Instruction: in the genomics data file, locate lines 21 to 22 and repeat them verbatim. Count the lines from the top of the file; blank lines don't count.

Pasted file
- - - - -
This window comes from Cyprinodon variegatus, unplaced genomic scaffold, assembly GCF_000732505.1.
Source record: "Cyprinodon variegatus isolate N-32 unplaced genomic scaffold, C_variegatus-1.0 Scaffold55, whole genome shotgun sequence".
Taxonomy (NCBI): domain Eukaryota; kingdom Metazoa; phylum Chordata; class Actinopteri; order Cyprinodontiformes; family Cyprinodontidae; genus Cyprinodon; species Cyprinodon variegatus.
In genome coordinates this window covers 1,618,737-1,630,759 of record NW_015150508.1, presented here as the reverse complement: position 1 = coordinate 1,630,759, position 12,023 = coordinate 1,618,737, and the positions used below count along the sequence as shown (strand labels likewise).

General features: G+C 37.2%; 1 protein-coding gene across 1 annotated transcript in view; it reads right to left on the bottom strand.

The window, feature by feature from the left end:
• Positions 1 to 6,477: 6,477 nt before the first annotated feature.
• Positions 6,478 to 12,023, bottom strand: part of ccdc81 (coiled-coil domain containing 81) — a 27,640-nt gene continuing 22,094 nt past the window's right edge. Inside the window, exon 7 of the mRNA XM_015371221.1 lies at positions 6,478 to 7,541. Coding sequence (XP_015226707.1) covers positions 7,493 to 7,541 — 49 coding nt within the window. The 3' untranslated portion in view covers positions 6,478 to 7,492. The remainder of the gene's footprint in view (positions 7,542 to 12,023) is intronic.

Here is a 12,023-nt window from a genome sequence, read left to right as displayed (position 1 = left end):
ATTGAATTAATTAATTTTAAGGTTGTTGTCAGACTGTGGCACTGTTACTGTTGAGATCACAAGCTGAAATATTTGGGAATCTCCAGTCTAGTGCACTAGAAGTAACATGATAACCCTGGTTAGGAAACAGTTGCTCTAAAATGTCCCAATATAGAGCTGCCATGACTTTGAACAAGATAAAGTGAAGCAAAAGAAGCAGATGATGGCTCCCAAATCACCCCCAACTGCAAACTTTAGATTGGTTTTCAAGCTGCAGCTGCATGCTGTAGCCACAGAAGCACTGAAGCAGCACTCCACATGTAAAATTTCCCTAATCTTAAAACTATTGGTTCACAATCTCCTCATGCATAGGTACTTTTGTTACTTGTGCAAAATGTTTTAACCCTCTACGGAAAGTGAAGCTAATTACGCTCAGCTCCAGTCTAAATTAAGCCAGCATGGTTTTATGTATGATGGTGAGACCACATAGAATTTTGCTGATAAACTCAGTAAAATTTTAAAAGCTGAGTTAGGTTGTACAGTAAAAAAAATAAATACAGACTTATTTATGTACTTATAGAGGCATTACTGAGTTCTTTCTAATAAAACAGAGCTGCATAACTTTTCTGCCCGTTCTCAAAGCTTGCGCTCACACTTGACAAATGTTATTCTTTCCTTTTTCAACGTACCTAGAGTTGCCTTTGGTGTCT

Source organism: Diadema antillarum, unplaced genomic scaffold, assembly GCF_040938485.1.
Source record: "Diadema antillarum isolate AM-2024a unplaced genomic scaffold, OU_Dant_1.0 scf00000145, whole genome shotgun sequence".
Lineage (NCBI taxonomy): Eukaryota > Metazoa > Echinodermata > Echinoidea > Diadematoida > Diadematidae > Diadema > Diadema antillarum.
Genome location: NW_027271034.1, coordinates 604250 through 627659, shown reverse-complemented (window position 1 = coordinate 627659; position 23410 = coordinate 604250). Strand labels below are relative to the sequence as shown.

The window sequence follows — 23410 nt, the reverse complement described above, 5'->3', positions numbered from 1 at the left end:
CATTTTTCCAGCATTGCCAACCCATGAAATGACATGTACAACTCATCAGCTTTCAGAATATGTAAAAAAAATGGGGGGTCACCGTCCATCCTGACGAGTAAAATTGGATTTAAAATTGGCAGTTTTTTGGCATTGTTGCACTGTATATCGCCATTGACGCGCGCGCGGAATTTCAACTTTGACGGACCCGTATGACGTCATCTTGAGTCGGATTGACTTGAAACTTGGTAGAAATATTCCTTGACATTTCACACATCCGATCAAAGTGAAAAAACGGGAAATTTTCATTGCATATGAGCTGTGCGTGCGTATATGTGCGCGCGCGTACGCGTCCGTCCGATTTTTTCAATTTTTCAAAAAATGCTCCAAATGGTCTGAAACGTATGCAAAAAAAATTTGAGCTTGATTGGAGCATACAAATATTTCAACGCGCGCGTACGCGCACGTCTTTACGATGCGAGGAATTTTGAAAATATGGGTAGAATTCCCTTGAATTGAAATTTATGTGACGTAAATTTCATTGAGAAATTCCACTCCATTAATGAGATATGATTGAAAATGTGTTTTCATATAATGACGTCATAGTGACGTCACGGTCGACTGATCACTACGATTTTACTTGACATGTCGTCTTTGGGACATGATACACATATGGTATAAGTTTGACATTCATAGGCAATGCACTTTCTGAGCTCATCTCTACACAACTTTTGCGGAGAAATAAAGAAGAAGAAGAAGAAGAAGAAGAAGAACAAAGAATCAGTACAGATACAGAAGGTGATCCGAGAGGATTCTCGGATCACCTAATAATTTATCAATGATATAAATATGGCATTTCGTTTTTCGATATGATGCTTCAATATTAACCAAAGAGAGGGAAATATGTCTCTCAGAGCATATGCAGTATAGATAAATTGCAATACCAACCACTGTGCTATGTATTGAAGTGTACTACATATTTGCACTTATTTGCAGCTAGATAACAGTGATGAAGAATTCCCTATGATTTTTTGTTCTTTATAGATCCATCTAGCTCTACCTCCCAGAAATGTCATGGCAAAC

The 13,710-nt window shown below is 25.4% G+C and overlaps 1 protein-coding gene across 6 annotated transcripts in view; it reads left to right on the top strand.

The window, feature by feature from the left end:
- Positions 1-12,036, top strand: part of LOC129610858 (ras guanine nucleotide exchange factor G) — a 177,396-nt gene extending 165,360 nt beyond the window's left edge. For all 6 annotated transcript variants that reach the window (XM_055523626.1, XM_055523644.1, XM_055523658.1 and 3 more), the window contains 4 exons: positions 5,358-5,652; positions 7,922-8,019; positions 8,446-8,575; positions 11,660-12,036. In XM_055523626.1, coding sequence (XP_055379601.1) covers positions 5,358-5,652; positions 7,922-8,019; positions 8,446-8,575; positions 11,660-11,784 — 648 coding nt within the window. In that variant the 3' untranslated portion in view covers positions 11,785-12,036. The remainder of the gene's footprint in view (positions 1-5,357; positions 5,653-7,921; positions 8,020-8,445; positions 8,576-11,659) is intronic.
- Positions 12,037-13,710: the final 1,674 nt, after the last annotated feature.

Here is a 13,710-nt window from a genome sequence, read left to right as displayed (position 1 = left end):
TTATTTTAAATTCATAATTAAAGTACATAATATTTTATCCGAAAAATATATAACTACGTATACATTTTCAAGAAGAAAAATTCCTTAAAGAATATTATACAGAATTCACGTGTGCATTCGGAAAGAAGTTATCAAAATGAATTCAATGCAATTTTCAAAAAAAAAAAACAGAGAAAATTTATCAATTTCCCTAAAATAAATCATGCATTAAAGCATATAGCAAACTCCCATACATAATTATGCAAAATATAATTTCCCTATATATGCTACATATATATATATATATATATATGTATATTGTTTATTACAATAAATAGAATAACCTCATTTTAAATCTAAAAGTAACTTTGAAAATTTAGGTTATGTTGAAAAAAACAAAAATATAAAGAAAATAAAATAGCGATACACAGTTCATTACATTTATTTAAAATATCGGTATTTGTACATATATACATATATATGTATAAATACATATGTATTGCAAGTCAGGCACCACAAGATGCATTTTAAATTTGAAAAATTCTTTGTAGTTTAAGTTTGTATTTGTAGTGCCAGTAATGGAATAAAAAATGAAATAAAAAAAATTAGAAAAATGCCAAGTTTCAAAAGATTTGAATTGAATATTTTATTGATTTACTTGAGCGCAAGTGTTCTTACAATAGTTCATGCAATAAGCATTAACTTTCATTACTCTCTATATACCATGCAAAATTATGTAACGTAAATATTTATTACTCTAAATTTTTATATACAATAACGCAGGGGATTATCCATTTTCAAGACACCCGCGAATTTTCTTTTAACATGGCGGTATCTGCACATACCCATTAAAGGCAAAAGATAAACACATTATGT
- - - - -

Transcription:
Here is a 13,710-nt window from a genome sequence, read left to right as displayed (position 1 = left end):
TTATTTTAAATTCATAATTAAAGTACATAATATTTTATCCGAAAAATATATAACTACGTATACATTTTCAAGAAGAAAAATTCCTTAAAGAATATTATACAGAATTCACGTGTGCATTCGGAAAGAAGTTATCAAAATGAATTCAATGCAATTTTCAAAAAAAAAAAACAGAGAAAATTTATCAATTTCCCTAAAATAAATCATGCATTAAAGCATATAGCAAACTCCCATACATAATTATGCAAAATATAATTTCCCTATATATGCTACATATATATATATATATATATATGTATATTGTTTATTACAATAAATAGAATAACCTCATTTTAAATCTAAAAGTAACTTTGAAAATTTAGGTTATGTTGAAAAAAACAAAAATATAAAGAAAATAAAATAGCGATACACAGTTCATTACATTTATTTAAAATATCGGTATTTGTACATATATACATATATATGTATAAATACATATGTATTGCAAGTCAGGCACCACAAGATGCATTTTAAATTTGAAAAATTCTTTGTAGTTTAAGTTTGTATTTGTAGTGCCAGTAATGGAATAAAAAATGAAATAAAAAAAATTAGAAAAATGCCAAGTTTCAAAAGATTTGAATTGAATATTTTATTGATTTACTTGAGCGCAAGTGTTCTTACAATAGTTCATGCAATAAGCATTAACTTTCATTACTCTCTATATACCATGCAAAATTATGTAACGTAAATATTTATTACTCTAAATTTTTATATACAATAACGCAGGGGATTATCCATTTTCAAGACACCCGCGAATTTTCTTTTAACATGGCGGTATCTGCACATACCCATTAAAGGCAAAAGATAAACACATTATGT